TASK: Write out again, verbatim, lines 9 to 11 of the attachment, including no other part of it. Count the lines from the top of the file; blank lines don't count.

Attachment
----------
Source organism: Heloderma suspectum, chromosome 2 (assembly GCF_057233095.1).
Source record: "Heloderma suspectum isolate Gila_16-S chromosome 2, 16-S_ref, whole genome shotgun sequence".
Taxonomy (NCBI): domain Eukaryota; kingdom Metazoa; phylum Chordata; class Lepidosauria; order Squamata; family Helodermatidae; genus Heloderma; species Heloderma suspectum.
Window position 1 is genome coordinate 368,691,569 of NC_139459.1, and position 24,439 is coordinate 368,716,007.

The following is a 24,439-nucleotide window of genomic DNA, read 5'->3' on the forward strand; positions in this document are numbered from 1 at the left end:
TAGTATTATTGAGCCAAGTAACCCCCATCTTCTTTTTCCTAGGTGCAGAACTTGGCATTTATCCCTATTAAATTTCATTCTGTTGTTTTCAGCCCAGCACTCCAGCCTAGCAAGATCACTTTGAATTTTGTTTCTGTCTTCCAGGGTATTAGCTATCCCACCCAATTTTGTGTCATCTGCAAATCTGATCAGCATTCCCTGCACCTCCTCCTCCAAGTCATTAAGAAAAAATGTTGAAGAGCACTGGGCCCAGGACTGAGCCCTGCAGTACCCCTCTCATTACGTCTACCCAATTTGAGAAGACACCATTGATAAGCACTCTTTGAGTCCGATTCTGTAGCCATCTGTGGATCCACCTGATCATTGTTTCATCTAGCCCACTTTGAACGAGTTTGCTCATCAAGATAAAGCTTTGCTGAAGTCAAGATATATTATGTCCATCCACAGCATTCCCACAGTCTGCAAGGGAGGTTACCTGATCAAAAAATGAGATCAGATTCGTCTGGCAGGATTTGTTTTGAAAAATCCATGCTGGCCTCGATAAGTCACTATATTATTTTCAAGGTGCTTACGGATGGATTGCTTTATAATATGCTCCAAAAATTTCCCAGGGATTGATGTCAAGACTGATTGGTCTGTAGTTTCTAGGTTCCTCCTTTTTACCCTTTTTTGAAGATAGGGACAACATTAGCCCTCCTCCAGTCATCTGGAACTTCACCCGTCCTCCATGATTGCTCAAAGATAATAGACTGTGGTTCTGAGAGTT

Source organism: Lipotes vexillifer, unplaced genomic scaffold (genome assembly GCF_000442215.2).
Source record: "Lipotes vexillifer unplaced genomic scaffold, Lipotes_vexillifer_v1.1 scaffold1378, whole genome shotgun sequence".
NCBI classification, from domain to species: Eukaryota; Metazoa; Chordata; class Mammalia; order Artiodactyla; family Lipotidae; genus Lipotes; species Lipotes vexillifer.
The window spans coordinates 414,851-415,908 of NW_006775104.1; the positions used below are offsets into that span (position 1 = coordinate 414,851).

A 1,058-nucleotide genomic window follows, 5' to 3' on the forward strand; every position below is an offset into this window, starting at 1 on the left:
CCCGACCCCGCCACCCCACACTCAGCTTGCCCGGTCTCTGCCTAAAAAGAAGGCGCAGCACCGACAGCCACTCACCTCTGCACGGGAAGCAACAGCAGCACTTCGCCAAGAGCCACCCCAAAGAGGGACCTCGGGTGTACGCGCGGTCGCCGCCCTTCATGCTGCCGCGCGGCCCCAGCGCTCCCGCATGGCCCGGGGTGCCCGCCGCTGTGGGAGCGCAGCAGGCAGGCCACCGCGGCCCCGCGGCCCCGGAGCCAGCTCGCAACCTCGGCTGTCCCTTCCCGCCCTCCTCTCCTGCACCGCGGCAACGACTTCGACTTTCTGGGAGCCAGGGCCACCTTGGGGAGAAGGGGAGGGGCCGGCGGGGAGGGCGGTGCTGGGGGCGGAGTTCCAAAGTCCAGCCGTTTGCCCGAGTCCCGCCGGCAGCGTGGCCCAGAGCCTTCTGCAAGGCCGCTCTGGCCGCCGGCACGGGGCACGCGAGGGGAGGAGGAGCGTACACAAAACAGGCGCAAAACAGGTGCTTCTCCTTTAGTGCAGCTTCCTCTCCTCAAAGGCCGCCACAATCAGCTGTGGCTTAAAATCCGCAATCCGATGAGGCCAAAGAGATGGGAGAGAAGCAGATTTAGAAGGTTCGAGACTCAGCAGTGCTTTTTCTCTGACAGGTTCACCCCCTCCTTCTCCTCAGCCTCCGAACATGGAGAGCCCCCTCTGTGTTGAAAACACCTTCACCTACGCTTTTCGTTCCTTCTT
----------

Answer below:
NCBI classification, from domain to species: Eukaryota; Metazoa; Chordata; class Mammalia; order Artiodactyla; family Lipotidae; genus Lipotes; species Lipotes vexillifer.
The window spans coordinates 414,851-415,908 of NW_006775104.1; the positions used below are offsets into that span (position 1 = coordinate 414,851).

A 1,058-nucleotide genomic window follows, 5' to 3' on the forward strand; every position below is an offset into this window, starting at 1 on the left: